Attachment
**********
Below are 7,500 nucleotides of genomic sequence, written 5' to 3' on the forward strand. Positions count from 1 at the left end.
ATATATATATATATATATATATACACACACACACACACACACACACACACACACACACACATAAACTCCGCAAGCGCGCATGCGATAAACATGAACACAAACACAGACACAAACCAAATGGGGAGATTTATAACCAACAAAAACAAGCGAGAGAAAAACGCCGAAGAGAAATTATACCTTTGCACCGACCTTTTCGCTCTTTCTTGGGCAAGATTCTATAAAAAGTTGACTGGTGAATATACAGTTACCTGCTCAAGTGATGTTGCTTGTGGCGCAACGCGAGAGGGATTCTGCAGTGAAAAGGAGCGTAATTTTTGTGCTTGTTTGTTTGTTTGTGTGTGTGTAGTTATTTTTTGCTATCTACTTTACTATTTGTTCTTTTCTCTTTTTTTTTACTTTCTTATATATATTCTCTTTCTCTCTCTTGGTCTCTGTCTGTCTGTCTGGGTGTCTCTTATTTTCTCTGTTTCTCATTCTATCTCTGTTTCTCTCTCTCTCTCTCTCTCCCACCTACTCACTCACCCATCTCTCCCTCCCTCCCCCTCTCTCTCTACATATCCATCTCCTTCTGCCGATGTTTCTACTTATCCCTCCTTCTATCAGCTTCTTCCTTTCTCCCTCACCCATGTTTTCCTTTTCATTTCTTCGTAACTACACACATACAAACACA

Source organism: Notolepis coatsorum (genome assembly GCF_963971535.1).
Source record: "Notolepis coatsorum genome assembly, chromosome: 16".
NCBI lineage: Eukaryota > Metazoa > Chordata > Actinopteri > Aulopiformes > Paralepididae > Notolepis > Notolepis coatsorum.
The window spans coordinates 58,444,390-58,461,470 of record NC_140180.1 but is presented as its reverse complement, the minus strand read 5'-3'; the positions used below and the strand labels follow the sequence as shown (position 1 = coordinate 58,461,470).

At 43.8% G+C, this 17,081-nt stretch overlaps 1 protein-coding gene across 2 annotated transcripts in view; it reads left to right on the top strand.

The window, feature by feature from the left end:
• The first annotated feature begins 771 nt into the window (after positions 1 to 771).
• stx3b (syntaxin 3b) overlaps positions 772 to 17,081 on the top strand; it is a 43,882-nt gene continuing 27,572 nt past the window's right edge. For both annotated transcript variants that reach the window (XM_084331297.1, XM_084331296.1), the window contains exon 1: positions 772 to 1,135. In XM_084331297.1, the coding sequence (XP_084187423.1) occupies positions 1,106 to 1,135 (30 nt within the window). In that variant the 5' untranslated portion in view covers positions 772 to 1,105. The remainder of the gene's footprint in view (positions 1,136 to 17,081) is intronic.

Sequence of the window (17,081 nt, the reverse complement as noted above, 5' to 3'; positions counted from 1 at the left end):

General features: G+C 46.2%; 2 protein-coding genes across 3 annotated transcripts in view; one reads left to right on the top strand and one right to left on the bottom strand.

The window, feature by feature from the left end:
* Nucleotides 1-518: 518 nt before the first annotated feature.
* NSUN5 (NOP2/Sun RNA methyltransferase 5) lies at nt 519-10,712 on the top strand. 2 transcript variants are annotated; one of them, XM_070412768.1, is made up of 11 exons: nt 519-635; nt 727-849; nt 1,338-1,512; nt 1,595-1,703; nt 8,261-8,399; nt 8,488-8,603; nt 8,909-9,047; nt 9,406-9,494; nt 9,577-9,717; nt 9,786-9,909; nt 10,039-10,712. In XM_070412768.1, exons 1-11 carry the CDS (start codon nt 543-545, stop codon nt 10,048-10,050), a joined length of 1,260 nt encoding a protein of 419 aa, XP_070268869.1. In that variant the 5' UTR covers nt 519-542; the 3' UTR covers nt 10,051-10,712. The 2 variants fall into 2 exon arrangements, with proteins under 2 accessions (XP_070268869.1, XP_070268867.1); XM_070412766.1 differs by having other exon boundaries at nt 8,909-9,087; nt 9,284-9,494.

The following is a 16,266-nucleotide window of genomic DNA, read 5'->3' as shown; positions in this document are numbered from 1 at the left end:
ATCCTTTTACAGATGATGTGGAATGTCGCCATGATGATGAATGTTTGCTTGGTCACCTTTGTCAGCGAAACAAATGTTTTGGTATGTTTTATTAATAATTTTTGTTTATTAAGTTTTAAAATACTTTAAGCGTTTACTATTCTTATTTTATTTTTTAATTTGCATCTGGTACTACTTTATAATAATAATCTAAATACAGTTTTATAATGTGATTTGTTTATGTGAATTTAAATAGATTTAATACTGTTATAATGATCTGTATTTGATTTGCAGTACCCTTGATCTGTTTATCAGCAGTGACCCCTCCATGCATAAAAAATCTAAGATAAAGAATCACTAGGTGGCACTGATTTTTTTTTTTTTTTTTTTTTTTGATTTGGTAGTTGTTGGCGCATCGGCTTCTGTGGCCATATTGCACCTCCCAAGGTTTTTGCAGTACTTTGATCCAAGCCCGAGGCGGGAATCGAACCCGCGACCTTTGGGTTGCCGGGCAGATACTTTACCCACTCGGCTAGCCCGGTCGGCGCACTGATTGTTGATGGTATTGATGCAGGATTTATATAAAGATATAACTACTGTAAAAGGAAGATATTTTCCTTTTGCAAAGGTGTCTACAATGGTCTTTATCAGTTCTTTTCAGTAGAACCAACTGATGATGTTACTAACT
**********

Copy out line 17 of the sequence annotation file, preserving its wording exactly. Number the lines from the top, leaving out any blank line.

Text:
ATCCTTTTACAGATGATGTGGAATGTCGCCATGATGATGAATGTTTGCTTGGTCACCTTTGTCAGCGAAACAAATGTTTTGGTATGTTTTATTAATAATTTTTGTTTATTAAGTTTTAAAATACTTTAAGCGTTTACTATTCTTATTTTATTTTTTAATTTGCATCTGGTACTACTTTATAATAATAATCTAAATACAGTTTTATAATGTGATTTGTTTATGTGAATTTAAATAGATTTAATACTGTTATAATGATCTGTATTTGATTTGCAGTACCCTTGATCTGTTTATCAGCAGTGACCCCTCCATGCATAAAAAATCTAAGATAAAGAATCACTAGGTGGCACTGATTTTTTTTTTTTTTTTTTTTTTTGATTTGGTAGTTGTTGGCGCATCGGCTTCTGTGGCCATATTGCACCTCCCAAGGTTTTTGCAGTACTTTGATCCAAGCCCGAGGCGGGAATCGAACCCGCGACCTTTGGGTTGCCGGGCAGATACTTTACCCACTCGGCTAGCCCGGTCGGCGCACTGATTGTTGATGGTATTGATGCAGGATTTATATAAAGATATAACTACTGTAAAAGGAAGATATTTTCCTTTTGCAAAGGTGTCTACAATGGTCTTTATCAGTTCTTTTCAGTAGAACCAACTGATGATGTTACTAACT